2009: The State Department rolls out an easy way to preserve emails for record keeping, but Clinton’s office elects not to use it and Clinton will later claim she never even heard of it.

Ernie Milner, division chief for SMART Testing and Implementation, and Kevin Gatlin, division chief for SMART Messaging, in the State Department SMART lab in Newington, VA. (Credit: American Diplomacy / University of North Carolina)

Ernie Milner, division chief for SMART Testing and Implementation, and Kevin Gatlin, division chief for SMART Messaging, in the State Department SMART lab in Newington, VA. (Credit: American Diplomacy / University of North Carolina)

In 2009, the first year Clinton is secretary of state, the State Department begins using the State Messaging and Archive Retrieval Toolset (SMART), which allows employees to electronically tag emails to preserve a copy for posterity. This allows employees to easily comply with record keeping regulations, instead of having to print out copies of each email.

Although most of the State Department starts using SMART in 2009; the Office of the Secretary elects not to use the SMART system to preserve emails, partly due to concerns that the system would “allow overly broad access to sensitive materials.” (This quote is from an FBI report, but the name of the official who said it is redacted.)

Representatives from the Executive Secretariat (which includes Clinton’s office) ask to be the last to receive the SMART rollout. Ultimately SMART is never used by the Executive Secretariat Office or Clinton for the rest of Clinton’s four-year tenure.

This leaves printing out each email as the only approved method by which the Clinton or her staff in the Office of the Secretary could preserve emails for record keeping. But when Clinton leaves office in February 2013, she won’t even do that.

Remarkably, when Clinton will be interviewed by the FBI in July 2016, the FBI summary will indicate: “Clinton was not aware how other State [Department] staff maintained their records and was unaware of State’s State Messaging and Archive Retrieval Toolset (SMART).” (Federal Bureau of Investigation, 9/2/2016)

SMART will have security and cost overrun problems for the rest of Clinton’s tenure, and beyond.

November 29, 2010: Clinton pledges improved communication security after the WikiLeaks leak, but the department remains highly vulnerable.

WikiLeaks Logo (Credit: WikiLeaks)

WikiLeaks Logo (Credit: WikiLeaks)

One day after WikiLeaks releases over 250,000 State Department cables, Clinton states, “I have directed that specific actions be taken at the State Department, in addition to new security safeguards at the Department of Defense and elsewhere to protect State Department information so that this kind of breach cannot and does not ever happen again.” (US Department of State, 11/29/2010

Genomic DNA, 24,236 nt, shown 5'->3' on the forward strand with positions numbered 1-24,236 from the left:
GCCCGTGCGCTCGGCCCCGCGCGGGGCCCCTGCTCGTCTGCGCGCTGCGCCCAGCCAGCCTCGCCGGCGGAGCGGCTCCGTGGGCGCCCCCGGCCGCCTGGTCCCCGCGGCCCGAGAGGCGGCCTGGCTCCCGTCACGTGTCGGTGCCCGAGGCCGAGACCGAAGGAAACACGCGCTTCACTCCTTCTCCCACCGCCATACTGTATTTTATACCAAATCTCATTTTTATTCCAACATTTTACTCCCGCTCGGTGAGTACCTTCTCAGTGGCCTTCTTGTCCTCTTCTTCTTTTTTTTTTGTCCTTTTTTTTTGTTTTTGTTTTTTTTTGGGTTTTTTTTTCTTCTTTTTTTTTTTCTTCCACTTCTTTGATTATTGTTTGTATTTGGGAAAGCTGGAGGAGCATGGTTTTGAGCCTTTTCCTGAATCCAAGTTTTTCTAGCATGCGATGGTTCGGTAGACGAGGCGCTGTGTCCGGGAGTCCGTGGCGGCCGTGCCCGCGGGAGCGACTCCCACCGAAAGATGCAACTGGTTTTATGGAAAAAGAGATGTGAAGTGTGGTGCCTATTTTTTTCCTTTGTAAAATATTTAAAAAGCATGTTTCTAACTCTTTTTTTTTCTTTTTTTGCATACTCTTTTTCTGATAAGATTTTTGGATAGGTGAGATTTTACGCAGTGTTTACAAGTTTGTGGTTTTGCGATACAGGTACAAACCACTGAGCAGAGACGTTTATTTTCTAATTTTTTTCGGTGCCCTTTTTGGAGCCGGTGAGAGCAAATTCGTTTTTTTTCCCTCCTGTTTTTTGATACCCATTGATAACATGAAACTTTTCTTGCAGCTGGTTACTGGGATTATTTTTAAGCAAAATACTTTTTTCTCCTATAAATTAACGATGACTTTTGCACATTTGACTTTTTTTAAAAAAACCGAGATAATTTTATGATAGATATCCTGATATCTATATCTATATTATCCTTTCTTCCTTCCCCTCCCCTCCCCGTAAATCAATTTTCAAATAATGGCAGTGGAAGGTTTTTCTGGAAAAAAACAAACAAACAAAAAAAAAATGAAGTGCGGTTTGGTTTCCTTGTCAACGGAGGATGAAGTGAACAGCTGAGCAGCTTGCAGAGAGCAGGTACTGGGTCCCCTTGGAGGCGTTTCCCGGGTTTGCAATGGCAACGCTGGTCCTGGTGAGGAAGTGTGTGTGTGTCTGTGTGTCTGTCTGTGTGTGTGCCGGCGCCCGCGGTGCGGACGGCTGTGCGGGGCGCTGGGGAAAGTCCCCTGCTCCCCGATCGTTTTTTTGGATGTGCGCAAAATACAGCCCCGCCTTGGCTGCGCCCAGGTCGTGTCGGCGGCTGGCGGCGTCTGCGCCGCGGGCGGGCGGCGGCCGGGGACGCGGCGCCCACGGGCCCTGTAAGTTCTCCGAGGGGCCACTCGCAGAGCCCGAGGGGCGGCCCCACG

However, in October 2013, Buzzfeed will report that “The State Department’s communications system is operating without basic technical security measures in place, despite warnings about its vulnerabilities…” The system, called SMART (the State Messaging and Archive Retrieval Toolset), is used to share department communications, including the exact same kind of cables leaked by WikiLeaks. Buzzfeed further reports that its anonymous sources “say the failures have left thousands of cables and messages, including highly sensitive and classified ones, vulnerable to espionage or leaks for the last four years.” (Buzzfeed, 10/2/2013)

October 2, 2013: Three years after WikiLeaks leaked 250,000 State Department cables, the department’s communication system “is operating without basic technical security measures in place, despite warnings about its vulnerabilities…”

The SAIG Logo (Credit: public domain)

The SAIG Logo (Credit: public domain)

This is according to a BuzzFeed article. The system is known as SMART (the State Messaging and Archive Retrieval Toolset), and is used to share internal department documents, including the diplomatic cables made public by WikiLeaks. SMART is a two-tiered system, for both classified and unclassified information. SMART was launched in 2009, and the department has paid hundreds of millions of dollars to contractors for it, mostly to the company SAIC.

Unnamed sources “say the failures have left thousands of cables and messages, including highly sensitive and classified ones, vulnerable to espionage or leaks…” 

A former deputy program manager from one such contractor complains, “There is this attitude that security didn’t even come into the picture…I’m talking IT [information technology] security basics, standard fundamental things that a first-year admin would find.”

In 2012 and 2013, internal investigations revealed grave, unresolved security issues. “According to documents reviewed by BuzzFeed, several employees raised concerns starting from the beginning of the SMART rollout. They were told to not pursue the issue. Some were told, with stern overtones, that it wasn’t within their job descriptions to do so.” (Buzzfeed, 10/2/2013)